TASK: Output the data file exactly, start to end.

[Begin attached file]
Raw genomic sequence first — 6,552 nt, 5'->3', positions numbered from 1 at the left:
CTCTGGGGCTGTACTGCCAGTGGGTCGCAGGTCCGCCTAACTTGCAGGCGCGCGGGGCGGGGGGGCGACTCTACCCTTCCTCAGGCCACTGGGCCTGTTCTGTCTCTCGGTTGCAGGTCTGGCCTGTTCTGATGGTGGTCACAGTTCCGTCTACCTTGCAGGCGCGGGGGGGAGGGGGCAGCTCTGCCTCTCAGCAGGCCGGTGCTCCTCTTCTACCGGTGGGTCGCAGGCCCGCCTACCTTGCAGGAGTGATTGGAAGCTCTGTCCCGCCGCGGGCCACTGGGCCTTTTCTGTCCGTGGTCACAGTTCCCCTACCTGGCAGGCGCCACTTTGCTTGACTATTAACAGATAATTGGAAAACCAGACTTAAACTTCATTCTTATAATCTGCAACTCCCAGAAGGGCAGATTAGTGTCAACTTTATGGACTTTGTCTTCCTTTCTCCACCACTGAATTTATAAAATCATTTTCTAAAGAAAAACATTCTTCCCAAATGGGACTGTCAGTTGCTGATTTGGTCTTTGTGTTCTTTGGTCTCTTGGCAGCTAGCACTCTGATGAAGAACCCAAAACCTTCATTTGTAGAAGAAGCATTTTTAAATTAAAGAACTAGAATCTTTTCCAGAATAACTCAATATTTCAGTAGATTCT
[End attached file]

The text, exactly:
Raw genomic sequence first — 6,552 nt, 5'->3', positions numbered from 1 at the left:
CTCTGGGGCTGTACTGCCAGTGGGTCGCAGGTCCGCCTAACTTGCAGGCGCGCGGGGCGGGGGGGCGACTCTACCCTTCCTCAGGCCACTGGGCCTGTTCTGTCTCTCGGTTGCAGGTCTGGCCTGTTCTGATGGTGGTCACAGTTCCGTCTACCTTGCAGGCGCGGGGGGGAGGGGGCAGCTCTGCCTCTCAGCAGGCCGGTGCTCCTCTTCTACCGGTGGGTCGCAGGCCCGCCTACCTTGCAGGAGTGATTGGAAGCTCTGTCCCGCCGCGGGCCACTGGGCCTTTTCTGTCCGTGGTCACAGTTCCCCTACCTGGCAGGCGCCACTTTGCTTGACTATTAACAGATAATTGGAAAACCAGACTTAAACTTCATTCTTATAATCTGCAACTCCCAGAAGGGCAGATTAGTGTCAACTTTATGGACTTTGTCTTCCTTTCTCCACCACTGAATTTATAAAATCATTTTCTAAAGAAAAACATTCTTCCCAAATGGGACTGTCAGTTGCTGATTTGGTCTTTGTGTTCTTTGGTCTCTTGGCAGCTAGCACTCTGATGAAGAACCCAAAACCTTCATTTGTAGAAGAAGCATTTTTAAATTAAAGAACTAGAATCTTTTCCAGAATAACTCAATATTTCAGTAGATTCT